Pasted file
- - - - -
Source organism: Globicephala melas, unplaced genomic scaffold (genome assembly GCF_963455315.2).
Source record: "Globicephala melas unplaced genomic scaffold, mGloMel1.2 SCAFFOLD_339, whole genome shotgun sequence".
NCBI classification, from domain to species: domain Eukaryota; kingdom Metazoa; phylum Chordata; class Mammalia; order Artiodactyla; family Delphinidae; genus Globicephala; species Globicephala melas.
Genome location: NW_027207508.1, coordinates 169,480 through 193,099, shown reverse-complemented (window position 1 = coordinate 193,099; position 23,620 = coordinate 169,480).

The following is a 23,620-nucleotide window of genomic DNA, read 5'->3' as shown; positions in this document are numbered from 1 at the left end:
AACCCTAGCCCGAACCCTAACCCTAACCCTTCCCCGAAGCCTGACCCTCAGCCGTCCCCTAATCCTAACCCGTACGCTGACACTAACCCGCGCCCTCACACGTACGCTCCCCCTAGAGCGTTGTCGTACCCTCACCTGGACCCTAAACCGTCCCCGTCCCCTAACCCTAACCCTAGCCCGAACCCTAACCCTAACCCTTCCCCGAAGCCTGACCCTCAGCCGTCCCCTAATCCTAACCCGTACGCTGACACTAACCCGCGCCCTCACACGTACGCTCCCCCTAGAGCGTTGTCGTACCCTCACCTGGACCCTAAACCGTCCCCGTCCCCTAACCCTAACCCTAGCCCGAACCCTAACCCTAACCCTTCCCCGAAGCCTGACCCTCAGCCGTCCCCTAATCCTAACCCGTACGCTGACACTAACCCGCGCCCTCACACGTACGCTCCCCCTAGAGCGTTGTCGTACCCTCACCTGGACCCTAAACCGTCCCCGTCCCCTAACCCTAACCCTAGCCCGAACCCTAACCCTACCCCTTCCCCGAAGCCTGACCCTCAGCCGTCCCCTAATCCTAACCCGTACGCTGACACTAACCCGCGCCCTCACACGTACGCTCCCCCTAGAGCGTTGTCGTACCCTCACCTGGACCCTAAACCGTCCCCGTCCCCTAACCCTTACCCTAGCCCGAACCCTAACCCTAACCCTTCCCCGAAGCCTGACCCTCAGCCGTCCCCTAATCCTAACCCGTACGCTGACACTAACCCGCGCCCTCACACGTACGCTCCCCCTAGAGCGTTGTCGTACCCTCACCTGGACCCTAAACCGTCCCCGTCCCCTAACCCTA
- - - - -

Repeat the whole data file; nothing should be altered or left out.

Source organism: Globicephala melas, unplaced genomic scaffold (genome assembly GCF_963455315.2).
Source record: "Globicephala melas unplaced genomic scaffold, mGloMel1.2 SCAFFOLD_339, whole genome shotgun sequence".
NCBI classification, from domain to species: domain Eukaryota; kingdom Metazoa; phylum Chordata; class Mammalia; order Artiodactyla; family Delphinidae; genus Globicephala; species Globicephala melas.
Genome location: NW_027207508.1, coordinates 169,480 through 193,099, shown reverse-complemented (window position 1 = coordinate 193,099; position 23,620 = coordinate 169,480).

The following is a 23,620-nucleotide window of genomic DNA, read 5'->3' as shown; positions in this document are numbered from 1 at the left end:
AACCCTAGCCCGAACCCTAACCCTAACCCTTCCCCGAAGCCTGACCCTCAGCCGTCCCCTAATCCTAACCCGTACGCTGACACTAACCCGCGCCCTCACACGTACGCTCCCCCTAGAGCGTTGTCGTACCCTCACCTGGACCCTAAACCGTCCCCGTCCCCTAACCCTAACCCTAGCCCGAACCCTAACCCTAACCCTTCCCCGAAGCCTGACCCTCAGCCGTCCCCTAATCCTAACCCGTACGCTGACACTAACCCGCGCCCTCACACGTACGCTCCCCCTAGAGCGTTGTCGTACCCTCACCTGGACCCTAAACCGTCCCCGTCCCCTAACCCTAACCCTAGCCCGAACCCTAACCCTAACCCTTCCCCGAAGCCTGACCCTCAGCCGTCCCCTAATCCTAACCCGTACGCTGACACTAACCCGCGCCCTCACACGTACGCTCCCCCTAGAGCGTTGTCGTACCCTCACCTGGACCCTAAACCGTCCCCGTCCCCTAACCCTAACCCTAGCCCGAACCCTAACCCTACCCCTTCCCCGAAGCCTGACCCTCAGCCGTCCCCTAATCCTAACCCGTACGCTGACACTAACCCGCGCCCTCACACGTACGCTCCCCCTAGAGCGTTGTCGTACCCTCACCTGGACCCTAAACCGTCCCCGTCCCCTAACCCTTACCCTAGCCCGAACCCTAACCCTAACCCTTCCCCGAAGCCTGACCCTCAGCCGTCCCCTAATCCTAACCCGTACGCTGACACTAACCCGCGCCCTCACACGTACGCTCCCCCTAGAGCGTTGTCGTACCCTCACCTGGACCCTAAACCGTCCCCGTCCCCTAACCCTA